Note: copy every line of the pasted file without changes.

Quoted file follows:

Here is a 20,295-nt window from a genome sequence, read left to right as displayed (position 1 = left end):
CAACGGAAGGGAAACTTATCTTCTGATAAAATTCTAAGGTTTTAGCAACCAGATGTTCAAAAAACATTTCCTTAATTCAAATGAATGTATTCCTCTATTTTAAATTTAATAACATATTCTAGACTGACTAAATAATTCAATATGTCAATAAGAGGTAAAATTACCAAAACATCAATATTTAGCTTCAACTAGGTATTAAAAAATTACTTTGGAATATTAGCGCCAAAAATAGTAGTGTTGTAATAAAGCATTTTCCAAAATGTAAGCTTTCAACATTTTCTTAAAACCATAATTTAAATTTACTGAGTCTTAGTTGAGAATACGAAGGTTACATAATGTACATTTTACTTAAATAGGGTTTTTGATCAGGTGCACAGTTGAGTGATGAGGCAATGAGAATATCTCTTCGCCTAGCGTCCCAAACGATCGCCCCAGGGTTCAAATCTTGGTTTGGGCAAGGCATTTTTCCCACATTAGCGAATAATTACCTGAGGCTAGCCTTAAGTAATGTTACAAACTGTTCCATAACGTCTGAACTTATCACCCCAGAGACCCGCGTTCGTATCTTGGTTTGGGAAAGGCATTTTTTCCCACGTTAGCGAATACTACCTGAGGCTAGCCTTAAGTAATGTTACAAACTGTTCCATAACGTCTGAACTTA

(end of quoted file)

Here is a 20,295-nt window from a genome sequence, read left to right as displayed (position 1 = left end):
CAACGGAAGGGAAACTTATCTTCTGATAAAATTCTAAGGTTTTAGCAACCAGATGTTCAAAAAACATTTCCTTAATTCAAATGAATGTATTCCTCTATTTTAAATTTAATAACATATTCTAGACTGACTAAATAATTCAATATGTCAATAAGAGGTAAAATTACCAAAACATCAATATTTAGCTTCAACTAGGTATTAAAAAATTACTTTGGAATATTAGCGCCAAAAATAGTAGTGTTGTAATAAAGCATTTTCCAAAATGTAAGCTTTCAACATTTTCTTAAAACCATAATTTAAATTTACTGAGTCTTAGTTGAGAATACGAAGGTTACATAATGTACATTTTACTTAAATAGGGTTTTTGATCAGGTGCACAGTTGAGTGATGAGGCAATGAGAATATCTCTTCGCCTAGCGTCCCAAACGATCGCCCCAGGGTTCAAATCTTGGTTTGGGCAAGGCATTTTTCCCACATTAGCGAATAATTACCTGAGGCTAGCCTTAAGTAATGTTACAAACTGTTCCATAACGTCTGAACTTATCACCCCAGAGACCCGCGTTCGTATCTTGGTTTGGGAAAGGCATTTTTTCCCACGTTAGCGAATACTACCTGAGGCTAGCCTTAAGTAATGTTACAAACTGTTCCATAACGTCTGAACTTA